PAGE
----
The seventeenth century saw a culinary revolution which transported French gastromomy into the modern era. The heavily spiced flavours inherited from the cuisine of the Middle Ages were abandoned in favour of the natural flavours of foods. Exotic spices (saffron, cinnamon, cumin, ginger, nutmeg, cardamom, nigella, seeds of paradise) were, with the exception of pepper, replaced by local herbs (parsley, thyme, bayleaf, chervil, sage, tarragon). New vegetables like cauliflower, asparagus, peas, cucumber and artichoke were introduced. Special care was given to the cooking of meat in order to conserve maximum flavour. Vegetables had to be fresh and tender. Fish, with the improvement of transportation, had to be impeccably fresh. Preparation had to respect the gustatory and visual integrity of the ingredients instead of masking them as had been the practice previously.
La Varenne's work was the first to set down in writing the considerable culinary innovations achieved in France in the seventeenth century, while codifying food preparation in a systematic manner, according to rules and principals. He introduced the first bisque and Béchamel sauce. He replaced crumbled bread with roux as the base for sauces, and lard with butter. Here one finds the first usage of the terms bouquet garni, fonds de cuisine (stocks) and reductions, and the use of egg-whites for clarification. It also contains the earliest recipe in print for mille-feuille. The cooking of vegetables is addressed, an unusual departure. In a fragrant sauce for asparagus there is evidence of an early form of hollandaise sauce:
La Varenne preceded his book with a text on confitures—jams, jellies and preserves— that included recipes for syrups, compotes and a great variety of fruit drinks, as well as a section on salads (1650).
La Varenne followed his groundbreaking work with a third book, Le pastissier françois (Paris 1653), which is generally credited with being the first comprehensive French work on pastry-making. In 1662 appeared the first of the combined editions that presented all three works together. All the early editions of La Varenne's works—Le Cuisinier françois ran through some thirty editions in seventy-five years—are extremely rare; like children's books, they too were worn to pieces, in the kitchen, and simply used up.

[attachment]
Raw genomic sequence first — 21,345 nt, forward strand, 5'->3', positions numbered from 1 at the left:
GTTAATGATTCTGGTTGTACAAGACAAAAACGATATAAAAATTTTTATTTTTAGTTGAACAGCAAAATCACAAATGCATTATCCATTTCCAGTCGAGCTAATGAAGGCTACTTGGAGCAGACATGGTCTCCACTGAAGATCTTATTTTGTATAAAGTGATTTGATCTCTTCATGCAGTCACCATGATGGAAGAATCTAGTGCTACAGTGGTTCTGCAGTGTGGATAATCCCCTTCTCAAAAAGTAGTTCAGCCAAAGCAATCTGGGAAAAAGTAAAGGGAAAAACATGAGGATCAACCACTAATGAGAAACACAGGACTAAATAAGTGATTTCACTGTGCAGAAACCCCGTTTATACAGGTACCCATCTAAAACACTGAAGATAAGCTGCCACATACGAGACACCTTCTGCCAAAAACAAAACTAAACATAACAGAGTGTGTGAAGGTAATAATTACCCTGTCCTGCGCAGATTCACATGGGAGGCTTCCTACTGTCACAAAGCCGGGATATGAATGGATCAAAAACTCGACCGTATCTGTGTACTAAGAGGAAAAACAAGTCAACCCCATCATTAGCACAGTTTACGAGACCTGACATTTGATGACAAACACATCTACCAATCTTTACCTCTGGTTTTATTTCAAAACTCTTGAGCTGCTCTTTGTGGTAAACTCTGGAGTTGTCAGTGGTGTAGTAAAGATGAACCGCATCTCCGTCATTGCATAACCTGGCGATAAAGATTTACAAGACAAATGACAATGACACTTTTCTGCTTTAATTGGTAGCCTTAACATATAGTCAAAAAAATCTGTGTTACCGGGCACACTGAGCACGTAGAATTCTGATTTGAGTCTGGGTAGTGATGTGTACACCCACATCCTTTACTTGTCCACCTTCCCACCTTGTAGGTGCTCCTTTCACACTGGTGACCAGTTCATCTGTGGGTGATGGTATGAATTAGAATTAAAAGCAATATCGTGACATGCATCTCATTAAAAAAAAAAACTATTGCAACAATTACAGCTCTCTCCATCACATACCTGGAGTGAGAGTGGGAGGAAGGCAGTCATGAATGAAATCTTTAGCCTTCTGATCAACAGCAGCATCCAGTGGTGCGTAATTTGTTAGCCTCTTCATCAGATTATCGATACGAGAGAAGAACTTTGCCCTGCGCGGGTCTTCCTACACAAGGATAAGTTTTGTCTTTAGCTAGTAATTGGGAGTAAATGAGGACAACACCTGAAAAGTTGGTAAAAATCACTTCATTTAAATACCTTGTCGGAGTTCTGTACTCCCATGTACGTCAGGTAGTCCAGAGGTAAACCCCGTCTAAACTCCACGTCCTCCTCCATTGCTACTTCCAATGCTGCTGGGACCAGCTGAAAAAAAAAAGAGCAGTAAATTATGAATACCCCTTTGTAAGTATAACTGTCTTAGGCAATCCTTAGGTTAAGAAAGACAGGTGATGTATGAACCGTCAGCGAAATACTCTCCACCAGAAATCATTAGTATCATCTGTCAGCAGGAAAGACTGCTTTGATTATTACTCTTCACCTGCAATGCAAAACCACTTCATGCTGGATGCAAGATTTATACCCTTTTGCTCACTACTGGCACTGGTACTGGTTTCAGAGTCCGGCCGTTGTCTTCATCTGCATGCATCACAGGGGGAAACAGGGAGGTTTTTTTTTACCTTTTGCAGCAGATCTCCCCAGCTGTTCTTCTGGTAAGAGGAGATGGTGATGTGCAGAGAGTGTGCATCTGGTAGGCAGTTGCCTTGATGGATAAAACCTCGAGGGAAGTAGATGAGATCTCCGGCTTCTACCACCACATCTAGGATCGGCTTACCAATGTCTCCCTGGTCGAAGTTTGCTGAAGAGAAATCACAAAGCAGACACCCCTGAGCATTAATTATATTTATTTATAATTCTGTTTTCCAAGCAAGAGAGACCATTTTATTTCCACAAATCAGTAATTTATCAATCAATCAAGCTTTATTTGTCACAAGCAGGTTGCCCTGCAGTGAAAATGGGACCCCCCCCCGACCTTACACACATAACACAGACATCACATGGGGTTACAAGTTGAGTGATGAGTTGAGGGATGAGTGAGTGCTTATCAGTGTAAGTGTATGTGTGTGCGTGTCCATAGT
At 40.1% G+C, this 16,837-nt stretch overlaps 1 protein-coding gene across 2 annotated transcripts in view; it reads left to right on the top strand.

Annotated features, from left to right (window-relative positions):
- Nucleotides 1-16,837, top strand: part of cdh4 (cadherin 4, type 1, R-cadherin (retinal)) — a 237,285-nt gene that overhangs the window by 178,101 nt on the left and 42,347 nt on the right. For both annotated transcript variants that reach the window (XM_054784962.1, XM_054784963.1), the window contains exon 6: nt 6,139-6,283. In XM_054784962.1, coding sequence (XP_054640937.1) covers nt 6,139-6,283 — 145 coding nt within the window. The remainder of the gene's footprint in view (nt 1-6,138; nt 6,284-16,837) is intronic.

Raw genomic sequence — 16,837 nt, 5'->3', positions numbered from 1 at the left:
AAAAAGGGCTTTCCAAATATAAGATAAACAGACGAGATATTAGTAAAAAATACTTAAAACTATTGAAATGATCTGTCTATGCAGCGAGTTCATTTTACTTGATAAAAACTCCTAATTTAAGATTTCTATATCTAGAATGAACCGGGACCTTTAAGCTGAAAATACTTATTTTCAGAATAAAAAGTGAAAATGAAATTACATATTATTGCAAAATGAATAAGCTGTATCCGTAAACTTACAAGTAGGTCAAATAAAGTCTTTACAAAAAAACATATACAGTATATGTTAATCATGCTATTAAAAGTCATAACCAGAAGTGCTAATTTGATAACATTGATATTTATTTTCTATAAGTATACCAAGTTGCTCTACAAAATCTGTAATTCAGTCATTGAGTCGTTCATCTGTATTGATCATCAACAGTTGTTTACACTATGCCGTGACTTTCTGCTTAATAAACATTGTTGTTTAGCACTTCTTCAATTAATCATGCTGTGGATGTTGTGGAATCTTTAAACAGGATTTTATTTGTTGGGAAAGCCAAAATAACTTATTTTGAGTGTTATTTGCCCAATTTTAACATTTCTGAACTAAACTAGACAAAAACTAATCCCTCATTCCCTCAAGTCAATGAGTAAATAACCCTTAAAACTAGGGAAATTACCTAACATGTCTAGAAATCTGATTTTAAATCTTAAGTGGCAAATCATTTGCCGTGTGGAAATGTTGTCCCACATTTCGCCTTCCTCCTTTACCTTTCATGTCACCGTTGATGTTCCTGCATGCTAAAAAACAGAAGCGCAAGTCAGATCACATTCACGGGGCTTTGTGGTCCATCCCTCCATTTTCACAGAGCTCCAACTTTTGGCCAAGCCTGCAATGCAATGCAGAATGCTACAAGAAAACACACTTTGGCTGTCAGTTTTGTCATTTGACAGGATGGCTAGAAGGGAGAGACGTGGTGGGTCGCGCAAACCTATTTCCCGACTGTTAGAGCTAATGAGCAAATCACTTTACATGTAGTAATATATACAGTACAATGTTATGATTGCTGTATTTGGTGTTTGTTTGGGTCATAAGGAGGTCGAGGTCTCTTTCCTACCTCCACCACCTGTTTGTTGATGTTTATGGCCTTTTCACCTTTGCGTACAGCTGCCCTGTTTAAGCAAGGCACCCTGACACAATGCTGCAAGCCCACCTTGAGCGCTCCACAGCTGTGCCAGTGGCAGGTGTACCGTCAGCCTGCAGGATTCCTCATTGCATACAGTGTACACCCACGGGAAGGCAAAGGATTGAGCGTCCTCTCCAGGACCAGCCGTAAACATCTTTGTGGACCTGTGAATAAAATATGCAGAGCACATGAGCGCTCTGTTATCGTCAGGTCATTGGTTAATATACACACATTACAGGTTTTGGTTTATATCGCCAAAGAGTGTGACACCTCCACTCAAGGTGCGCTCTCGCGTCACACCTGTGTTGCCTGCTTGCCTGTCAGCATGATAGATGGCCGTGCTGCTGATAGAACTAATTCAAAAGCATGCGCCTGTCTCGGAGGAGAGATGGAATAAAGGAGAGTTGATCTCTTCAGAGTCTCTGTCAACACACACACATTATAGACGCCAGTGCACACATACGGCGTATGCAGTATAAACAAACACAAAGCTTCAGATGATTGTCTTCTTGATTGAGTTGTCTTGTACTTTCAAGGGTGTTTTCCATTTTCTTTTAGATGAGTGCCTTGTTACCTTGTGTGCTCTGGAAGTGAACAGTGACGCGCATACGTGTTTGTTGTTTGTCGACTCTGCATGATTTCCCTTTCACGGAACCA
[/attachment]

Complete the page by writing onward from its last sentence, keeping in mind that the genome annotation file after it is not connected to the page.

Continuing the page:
Pirated editions of Le Cuisinier françois were printed in Amsterdam (1653) and The Hague (1654-56). Soon there were imitators: Le cuisinier françois méthodique was published anonymously in Paris, 1660. The English translation, The French Cook (London 1653) was the first French cookbook translated into English. It introduced professional terms like à la mode, au bleu (very rare), and au naturel which are now standard culinary expressions. Its success can be gauged from the fact that over 250,000 copies were printed in about 250 editions and it remained in print until 1815.
It is said that La Varenne's first training was in the kitchens of Marie de Medici. At the time his books were published, La Varenne had ten years' experience as chef de cuisine to Nicolas Chalon du Blé, Marquis of Uxelles (marquis d'Uxelles in French), to whom he dedicated his publications and whom he immortalized in duxelles, finely-minced mushrooms seasoned with herbs and shallots, which is still a favourite flavouring for fish and vegetables. The Marquis of Uxelles was the royal governor of Chalon-sur-Saône, thought by some to be the birthplace of La Varenne.
Le Cuisinier françois was reprinted in 1983, published by Editions Montalba and edited by Jean-Marie Flandrin, Philip Hyman and Mary Hyman with a comprehensive introductory essay.
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